During the same meeting Wednesday, the Nipomo Community Services District approved an initial request for water service for more than 270 new homes and hotel rooms on the Nipomo Mesa – and also discussed a letter from neighboring communities concerned about the district’s approval of new water connections.
The board voted 4-0, with board Vice President Jim Harrison absent, to approve an intent-to-serve letter for water, sewer and trash service for a proposed development at Blacklake Golf Resort.
The board’s action now paves the way for resort owner Rob Rossi to submit an application to San Luis Obispo County for a project he hopes will attract more visitors to Blacklake. It’s not clear how quickly that process could move forward, Rossi said Thursday. In an earlier interview, he said he hoped to start construction sometime in 2016.
The proposal includes about 96 single-family bungalows, 119 hotel units, 11 timeshare units and 52 retirement village units.
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Water demand for the project would be offset by plans to rip up 30 to 40 acres of irrigated turf, improve the existing irrigation system, and additional use of treated wastewater on the golf course.
Rossi also plans to buy supplemental water from the Nipomo district to serve the new homes.
The new homes and hotel units need about 32 acre feet of water a year, an analysis prepared for Rossi shows (an acre foot equals about 326,000 gallons).
But the project would save more than 100 acre feet of water a year by a reduction in irrigated turf and additional waste water recharge from the new development.
Some Blacklake residents have complained about the project’s water use and a possible impact on property values if some of the golf course is removed.
Rossi said in an email that “we’re also working simultaneously with our Blacklake neighbors to address issues and refine the project’s layout.”
In an interview in August, he said the project “conserves water, imports water and has a water-positive outcome.”
Rossi bought Blacklake resort in 2001. The owner is Blacklake LLC, and the investors are family members, Rossi said.
Letter from cities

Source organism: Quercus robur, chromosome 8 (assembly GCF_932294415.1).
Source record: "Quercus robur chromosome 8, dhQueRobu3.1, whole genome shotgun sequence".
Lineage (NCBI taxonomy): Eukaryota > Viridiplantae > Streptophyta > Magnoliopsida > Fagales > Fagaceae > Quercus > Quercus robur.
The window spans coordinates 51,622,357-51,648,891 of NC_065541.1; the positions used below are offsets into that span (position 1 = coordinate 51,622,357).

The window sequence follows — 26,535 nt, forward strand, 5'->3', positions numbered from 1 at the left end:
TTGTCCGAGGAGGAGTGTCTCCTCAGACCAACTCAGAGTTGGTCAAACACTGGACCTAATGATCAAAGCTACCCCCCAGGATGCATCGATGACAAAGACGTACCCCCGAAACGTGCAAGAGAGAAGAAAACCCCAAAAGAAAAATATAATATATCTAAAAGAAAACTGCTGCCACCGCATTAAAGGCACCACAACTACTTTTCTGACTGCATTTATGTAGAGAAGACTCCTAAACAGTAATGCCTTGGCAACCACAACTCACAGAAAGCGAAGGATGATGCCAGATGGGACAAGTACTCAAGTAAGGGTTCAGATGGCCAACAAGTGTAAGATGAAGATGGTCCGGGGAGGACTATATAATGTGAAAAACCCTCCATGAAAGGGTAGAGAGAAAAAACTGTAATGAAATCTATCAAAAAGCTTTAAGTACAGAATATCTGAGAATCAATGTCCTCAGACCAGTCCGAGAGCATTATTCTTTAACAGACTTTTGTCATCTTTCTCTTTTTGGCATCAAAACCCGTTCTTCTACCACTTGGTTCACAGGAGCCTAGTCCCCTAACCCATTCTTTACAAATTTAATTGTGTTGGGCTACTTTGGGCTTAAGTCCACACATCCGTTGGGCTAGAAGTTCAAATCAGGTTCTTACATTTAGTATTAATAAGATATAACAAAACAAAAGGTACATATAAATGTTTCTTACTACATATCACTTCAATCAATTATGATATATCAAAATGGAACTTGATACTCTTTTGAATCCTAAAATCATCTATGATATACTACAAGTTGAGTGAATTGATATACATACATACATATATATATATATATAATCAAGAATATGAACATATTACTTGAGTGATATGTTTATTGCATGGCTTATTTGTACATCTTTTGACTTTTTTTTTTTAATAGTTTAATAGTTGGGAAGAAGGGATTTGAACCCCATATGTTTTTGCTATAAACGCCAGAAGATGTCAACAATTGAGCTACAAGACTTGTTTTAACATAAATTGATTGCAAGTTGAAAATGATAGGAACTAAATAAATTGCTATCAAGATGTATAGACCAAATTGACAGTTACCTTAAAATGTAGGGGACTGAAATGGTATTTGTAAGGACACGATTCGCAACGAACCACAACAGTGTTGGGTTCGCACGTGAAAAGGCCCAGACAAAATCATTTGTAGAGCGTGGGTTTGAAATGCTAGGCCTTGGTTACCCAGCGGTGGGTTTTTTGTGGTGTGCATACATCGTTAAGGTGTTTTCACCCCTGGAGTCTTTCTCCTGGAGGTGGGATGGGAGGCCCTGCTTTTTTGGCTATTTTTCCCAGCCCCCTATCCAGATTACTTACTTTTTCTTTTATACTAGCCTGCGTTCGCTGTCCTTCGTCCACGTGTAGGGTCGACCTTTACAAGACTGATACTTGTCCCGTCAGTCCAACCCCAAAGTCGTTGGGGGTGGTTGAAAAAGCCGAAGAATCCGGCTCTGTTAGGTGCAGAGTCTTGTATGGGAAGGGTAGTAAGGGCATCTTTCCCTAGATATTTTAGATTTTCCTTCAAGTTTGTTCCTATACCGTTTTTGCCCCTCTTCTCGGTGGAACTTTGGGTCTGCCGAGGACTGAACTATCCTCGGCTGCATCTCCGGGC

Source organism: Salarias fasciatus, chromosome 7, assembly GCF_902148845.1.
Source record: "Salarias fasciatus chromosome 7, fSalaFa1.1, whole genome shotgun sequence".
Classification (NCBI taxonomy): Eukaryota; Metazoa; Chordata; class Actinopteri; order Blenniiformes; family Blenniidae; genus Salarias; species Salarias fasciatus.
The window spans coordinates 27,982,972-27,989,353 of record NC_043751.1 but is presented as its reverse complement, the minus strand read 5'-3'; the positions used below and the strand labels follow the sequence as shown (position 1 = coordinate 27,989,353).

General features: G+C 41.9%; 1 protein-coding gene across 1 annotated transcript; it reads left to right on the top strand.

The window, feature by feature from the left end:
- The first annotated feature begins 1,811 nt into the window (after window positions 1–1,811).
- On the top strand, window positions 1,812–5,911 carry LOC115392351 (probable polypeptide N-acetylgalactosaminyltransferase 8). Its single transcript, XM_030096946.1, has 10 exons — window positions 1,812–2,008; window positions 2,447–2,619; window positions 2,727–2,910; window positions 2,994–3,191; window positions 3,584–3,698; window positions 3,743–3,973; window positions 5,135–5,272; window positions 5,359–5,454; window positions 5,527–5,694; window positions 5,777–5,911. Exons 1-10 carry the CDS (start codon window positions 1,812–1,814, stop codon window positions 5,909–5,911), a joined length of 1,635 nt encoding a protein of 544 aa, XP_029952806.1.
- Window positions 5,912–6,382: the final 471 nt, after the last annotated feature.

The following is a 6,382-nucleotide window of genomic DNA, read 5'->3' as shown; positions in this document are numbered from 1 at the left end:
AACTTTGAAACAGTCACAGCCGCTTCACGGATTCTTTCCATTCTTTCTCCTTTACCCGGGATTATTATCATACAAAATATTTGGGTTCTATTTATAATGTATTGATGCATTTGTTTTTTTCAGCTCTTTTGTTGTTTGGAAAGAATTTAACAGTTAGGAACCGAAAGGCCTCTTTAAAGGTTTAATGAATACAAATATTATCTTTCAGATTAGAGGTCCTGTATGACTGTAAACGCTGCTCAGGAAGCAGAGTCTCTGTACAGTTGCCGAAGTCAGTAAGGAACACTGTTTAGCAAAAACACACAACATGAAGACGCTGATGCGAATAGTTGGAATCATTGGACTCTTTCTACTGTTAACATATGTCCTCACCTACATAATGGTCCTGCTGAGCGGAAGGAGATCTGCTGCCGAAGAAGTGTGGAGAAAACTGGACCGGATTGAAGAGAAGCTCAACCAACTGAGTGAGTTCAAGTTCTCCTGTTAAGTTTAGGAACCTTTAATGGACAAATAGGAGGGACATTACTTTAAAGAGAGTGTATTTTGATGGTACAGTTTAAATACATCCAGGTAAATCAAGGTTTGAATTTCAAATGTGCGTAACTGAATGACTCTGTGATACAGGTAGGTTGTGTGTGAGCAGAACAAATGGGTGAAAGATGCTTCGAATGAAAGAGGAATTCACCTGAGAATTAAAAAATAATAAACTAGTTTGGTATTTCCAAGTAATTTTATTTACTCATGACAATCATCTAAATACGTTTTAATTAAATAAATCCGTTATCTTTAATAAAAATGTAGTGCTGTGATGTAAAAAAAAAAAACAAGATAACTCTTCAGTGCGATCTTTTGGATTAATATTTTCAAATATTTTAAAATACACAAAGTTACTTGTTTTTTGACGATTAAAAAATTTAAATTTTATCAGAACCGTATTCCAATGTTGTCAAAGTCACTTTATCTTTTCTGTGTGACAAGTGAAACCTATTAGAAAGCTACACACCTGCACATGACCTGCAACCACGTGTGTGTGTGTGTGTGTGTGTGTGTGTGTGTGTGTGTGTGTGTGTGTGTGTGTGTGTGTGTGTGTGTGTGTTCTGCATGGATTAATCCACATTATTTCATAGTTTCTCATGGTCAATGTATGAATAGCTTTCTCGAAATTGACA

The board also discussed a letter sent Oct. 1 to the Nipomo district from the city managers of Arroyo Grande, Grover Beach and Pismo Beach.
The letter asked the district and other water purveyors on the Mesa to stop approving new water connections, deliver a new source of water to the Mesa, and provide better public education programs.
Nipomo district general manager Michael LeBrun responded Oct. 13, writing that the district has conducted extensive public outreach and reduced its groundwater pumping.
The district is also progressing with its $17.5 million project to build a pipeline and buy water from Santa Maria, with water deliveries scheduled to start next July.
On Wednesday, the district board directed LeBrun to bring together officials from the three South County cities, as well as county Supervisor Caren Ray, to discuss regional solutions for additional water resources.
Ideas could include desalination or use of treated wastewater for irrigation or percolation back into the groundwater basin.
Currently, about 3.2 million to 3.3 million gallons of treated wastewater from Arroyo Grande, Grover Beach, Oceano and Pismo Beach is dumped into the ocean each day.
The Nipomo district already puts treated wastewater from one of its sewer plants back into the groundwater basin through disposal basins next to the plant.
Pismo Beach is pursuing a recycled water facilities plan, Public Works Director Ben Fine said. A draft report on different options and costs will be available in December, with a public workshop scheduled for Dec. 15.
The South San Luis Obispo County Sanitation District, which serves Arroyo Grande, Grover Beach and Oceano, is also studying a number of upgrade options for its wastewater treatment plant, district Superintendent John Clemons said.
“The next thing to do would be a rate study to determine what the district would be willing to do that wouldn’t be too costly to the ratepayers at one time,” he said.